Air embolism following CT-guided lung biopsy

Case contributed by Francis Fortin


Biopsy of suspicious lung lesion. Asymptomatic.

Patient Data

Age: 60 years
Gender: Male



A suspicious lung nodule is seen in the left upper lobe adjacent to the oblique fissure and is targeted for biopsy with the patient in right lateral decubitus position. 

Transthoracic lung biopsy


The suspicious lung nodule was successfully biopsied by a transthoracic technique (partially shown here because of needle angulation). An iatrogenic pneumothorax has occurred.



Post-biopsy, a chest tube was inserted via Seldinger technique because the patient was moderately symptomatic from his iatrogenic pneumothorax. However (and this was initially missed in the heat of the action) there is now air in the left ventricule and a small air crescent in the aorta, corresponding to an iatrogenic systemic arterial air embolism.

Case Discussion

Systemic air embolism (air in the systemic arterial circulation) is considered a rare complication of CT-guided percutaneous lung biopsy. Though often self-limiting, it can lead to disastrous, even fatal complications when the air embolus reaches the brain or coronary arteries.

Different methods have been advocated to reduce the risk of this complication, one of which is placing the patient so that the lesion to be biopsied lies below the left atrium 3.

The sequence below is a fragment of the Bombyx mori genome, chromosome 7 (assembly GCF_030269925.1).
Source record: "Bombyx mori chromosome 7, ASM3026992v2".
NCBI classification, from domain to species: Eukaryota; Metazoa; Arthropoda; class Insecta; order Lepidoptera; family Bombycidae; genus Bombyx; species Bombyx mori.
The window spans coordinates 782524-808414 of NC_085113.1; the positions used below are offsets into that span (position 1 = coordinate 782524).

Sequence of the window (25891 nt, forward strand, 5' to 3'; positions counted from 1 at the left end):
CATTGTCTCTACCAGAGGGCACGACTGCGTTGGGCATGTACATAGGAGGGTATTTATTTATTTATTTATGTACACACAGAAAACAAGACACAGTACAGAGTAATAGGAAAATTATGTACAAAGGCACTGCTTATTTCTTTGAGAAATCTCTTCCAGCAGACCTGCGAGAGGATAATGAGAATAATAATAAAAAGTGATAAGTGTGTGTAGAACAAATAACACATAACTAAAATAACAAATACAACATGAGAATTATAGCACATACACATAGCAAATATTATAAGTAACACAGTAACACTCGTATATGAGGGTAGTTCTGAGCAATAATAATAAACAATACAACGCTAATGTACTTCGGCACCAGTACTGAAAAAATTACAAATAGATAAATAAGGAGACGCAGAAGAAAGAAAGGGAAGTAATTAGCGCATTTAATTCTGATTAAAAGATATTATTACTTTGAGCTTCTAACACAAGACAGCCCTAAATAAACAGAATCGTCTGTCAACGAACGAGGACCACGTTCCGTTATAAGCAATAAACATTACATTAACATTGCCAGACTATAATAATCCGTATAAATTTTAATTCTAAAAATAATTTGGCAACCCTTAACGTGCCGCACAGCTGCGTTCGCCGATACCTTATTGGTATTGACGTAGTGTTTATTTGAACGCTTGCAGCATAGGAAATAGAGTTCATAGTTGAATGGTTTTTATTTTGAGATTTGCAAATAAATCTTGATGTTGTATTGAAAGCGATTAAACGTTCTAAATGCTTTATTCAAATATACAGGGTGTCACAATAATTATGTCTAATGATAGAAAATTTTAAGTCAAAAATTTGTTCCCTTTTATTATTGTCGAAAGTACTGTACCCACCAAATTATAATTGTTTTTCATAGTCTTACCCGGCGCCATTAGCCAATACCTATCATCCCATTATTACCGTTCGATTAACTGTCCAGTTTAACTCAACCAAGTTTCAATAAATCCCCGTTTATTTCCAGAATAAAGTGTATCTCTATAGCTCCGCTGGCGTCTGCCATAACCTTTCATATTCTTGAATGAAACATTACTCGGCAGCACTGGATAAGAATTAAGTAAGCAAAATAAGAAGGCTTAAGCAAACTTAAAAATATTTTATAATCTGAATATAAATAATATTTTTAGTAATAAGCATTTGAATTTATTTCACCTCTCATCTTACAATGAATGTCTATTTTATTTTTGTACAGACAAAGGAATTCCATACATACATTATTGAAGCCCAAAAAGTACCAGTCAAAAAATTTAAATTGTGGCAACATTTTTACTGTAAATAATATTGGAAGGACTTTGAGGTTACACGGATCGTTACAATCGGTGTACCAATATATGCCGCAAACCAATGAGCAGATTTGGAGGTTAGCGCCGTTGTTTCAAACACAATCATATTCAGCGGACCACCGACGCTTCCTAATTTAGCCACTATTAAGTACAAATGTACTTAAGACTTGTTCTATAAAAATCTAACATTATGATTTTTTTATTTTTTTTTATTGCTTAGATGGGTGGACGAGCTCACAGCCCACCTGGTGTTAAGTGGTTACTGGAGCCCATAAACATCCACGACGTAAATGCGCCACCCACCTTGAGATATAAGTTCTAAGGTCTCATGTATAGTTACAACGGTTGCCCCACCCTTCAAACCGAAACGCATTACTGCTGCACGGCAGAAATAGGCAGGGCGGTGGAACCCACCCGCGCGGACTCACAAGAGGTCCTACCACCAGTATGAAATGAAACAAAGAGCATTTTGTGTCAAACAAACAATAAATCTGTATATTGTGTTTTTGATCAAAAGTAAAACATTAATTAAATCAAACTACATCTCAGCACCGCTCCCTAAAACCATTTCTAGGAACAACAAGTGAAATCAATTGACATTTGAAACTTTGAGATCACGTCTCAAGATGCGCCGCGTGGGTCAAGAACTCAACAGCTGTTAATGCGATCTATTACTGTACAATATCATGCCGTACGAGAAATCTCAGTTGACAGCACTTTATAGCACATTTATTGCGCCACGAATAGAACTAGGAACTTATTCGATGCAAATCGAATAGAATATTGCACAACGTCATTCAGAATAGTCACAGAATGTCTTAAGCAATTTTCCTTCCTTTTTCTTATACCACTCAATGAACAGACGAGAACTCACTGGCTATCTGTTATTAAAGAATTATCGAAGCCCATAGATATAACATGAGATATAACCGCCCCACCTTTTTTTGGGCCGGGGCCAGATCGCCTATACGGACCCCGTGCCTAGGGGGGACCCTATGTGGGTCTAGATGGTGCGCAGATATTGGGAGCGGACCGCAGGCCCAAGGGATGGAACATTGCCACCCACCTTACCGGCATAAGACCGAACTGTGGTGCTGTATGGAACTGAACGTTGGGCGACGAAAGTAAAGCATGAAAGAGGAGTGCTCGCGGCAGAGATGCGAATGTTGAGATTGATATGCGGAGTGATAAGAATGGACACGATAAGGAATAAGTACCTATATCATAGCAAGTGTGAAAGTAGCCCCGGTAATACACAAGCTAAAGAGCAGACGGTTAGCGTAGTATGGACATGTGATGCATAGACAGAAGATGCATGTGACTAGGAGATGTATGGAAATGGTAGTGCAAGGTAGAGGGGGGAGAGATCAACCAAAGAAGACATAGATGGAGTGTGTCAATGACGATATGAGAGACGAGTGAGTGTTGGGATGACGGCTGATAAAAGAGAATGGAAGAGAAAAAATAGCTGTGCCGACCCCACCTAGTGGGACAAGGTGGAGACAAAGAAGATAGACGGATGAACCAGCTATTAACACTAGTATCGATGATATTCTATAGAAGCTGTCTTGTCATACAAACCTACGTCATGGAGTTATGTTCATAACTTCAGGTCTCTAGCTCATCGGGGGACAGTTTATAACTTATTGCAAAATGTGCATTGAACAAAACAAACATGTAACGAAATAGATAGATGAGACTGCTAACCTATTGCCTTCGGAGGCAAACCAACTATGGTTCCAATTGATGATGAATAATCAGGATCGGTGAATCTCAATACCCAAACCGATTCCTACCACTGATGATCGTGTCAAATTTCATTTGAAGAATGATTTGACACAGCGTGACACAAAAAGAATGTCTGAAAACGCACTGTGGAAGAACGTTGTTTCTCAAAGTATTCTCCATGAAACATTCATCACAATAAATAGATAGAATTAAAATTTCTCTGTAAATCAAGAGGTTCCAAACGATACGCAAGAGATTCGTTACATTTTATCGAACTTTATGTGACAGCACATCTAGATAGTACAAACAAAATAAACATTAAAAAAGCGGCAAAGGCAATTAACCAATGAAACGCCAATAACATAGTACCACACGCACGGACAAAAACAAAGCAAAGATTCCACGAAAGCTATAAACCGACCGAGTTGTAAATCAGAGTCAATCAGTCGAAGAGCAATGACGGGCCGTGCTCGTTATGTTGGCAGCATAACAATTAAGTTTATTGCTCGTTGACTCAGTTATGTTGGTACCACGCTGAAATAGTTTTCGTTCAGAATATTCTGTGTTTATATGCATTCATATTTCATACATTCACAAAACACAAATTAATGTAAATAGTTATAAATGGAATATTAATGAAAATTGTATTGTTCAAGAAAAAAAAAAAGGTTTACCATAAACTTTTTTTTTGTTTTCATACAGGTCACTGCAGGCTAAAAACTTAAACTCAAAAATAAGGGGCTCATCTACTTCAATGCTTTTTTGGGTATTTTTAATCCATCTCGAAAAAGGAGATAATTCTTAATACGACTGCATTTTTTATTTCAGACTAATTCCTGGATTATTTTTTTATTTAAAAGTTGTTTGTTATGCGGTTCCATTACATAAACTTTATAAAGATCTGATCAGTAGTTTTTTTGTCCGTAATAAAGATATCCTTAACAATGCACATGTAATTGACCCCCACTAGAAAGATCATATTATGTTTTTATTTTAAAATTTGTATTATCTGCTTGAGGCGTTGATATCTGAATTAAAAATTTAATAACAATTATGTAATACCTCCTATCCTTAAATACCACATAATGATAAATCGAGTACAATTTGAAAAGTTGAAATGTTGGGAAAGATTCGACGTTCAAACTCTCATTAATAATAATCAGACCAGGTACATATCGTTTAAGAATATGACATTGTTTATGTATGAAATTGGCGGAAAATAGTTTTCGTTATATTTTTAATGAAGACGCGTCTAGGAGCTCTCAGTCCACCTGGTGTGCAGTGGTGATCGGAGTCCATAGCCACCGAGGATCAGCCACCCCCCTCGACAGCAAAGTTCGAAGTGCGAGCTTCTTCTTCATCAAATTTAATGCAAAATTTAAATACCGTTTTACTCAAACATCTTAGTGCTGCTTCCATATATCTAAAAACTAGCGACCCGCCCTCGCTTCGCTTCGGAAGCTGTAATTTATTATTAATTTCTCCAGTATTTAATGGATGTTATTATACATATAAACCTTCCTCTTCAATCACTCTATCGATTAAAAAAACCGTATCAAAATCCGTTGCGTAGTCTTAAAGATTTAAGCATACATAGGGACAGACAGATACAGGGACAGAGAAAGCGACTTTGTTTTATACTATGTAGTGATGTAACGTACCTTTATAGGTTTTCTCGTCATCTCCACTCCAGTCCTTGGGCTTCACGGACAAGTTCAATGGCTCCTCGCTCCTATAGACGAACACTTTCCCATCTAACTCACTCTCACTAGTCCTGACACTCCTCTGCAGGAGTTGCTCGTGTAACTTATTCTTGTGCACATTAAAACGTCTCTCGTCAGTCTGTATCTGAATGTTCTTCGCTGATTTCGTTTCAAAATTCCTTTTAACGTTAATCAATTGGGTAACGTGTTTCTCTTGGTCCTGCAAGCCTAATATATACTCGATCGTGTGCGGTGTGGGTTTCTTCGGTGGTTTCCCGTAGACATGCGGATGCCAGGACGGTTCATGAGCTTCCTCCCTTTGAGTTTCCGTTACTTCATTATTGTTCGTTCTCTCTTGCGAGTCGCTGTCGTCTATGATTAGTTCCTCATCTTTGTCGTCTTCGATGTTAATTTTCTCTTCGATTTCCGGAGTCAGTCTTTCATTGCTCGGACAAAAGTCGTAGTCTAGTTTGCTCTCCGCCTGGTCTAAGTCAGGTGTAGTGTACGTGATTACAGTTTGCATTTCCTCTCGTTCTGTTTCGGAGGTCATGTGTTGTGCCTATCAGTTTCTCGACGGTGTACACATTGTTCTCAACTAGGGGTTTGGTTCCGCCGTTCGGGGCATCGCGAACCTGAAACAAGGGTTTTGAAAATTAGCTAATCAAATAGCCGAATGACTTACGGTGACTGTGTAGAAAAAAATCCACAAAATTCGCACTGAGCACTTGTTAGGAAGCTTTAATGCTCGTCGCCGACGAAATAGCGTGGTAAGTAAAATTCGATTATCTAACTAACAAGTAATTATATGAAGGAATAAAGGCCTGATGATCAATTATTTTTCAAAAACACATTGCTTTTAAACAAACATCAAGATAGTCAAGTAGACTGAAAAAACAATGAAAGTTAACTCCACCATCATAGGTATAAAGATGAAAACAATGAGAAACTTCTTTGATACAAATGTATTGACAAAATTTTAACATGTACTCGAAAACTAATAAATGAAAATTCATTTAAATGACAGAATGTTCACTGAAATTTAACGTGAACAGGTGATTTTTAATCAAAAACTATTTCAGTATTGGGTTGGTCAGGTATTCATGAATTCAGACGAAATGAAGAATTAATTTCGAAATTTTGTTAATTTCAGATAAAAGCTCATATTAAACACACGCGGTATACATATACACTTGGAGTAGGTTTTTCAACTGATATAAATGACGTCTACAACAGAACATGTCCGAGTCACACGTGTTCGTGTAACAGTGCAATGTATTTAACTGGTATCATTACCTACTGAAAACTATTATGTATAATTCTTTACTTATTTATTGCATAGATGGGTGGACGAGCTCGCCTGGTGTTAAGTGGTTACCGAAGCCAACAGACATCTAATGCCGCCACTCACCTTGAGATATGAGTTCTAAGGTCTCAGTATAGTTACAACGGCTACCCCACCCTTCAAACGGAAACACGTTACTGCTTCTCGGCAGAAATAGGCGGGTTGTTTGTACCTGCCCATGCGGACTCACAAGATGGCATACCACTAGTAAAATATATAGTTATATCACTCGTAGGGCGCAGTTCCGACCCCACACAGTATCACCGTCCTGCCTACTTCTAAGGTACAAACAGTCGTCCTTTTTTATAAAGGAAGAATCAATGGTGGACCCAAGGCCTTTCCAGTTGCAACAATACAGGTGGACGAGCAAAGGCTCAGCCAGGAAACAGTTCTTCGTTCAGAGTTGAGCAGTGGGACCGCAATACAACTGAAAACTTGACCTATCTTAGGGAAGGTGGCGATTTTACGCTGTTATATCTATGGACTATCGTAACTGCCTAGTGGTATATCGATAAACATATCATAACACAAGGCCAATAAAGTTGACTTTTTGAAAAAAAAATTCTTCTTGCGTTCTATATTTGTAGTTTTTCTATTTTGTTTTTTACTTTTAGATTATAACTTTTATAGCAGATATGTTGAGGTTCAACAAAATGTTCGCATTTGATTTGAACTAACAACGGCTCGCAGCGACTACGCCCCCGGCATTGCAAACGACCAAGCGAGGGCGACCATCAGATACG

If an air embolus is identified, treatment should included 100% oxygen and close monitoring. Depending on the symptoms, hyperbaric oxygen chamber therapy might be indicated. Some have advocated placing the patient in a right decubitus Trendelenburg position in the hopes of keeping the air in the apex of the left ventricle so it does not embolize further in the arterial circulation.

In this specific case, the air was only noted the next morning upon reviewing the images to finalize the report. The referring physician was contacted, who confirmed that the patient was completely asymptomatic neurologically and from a respiratory perspective. Prudently, a follow-up scan was ordered which showed complete resolution of the air embolus. 

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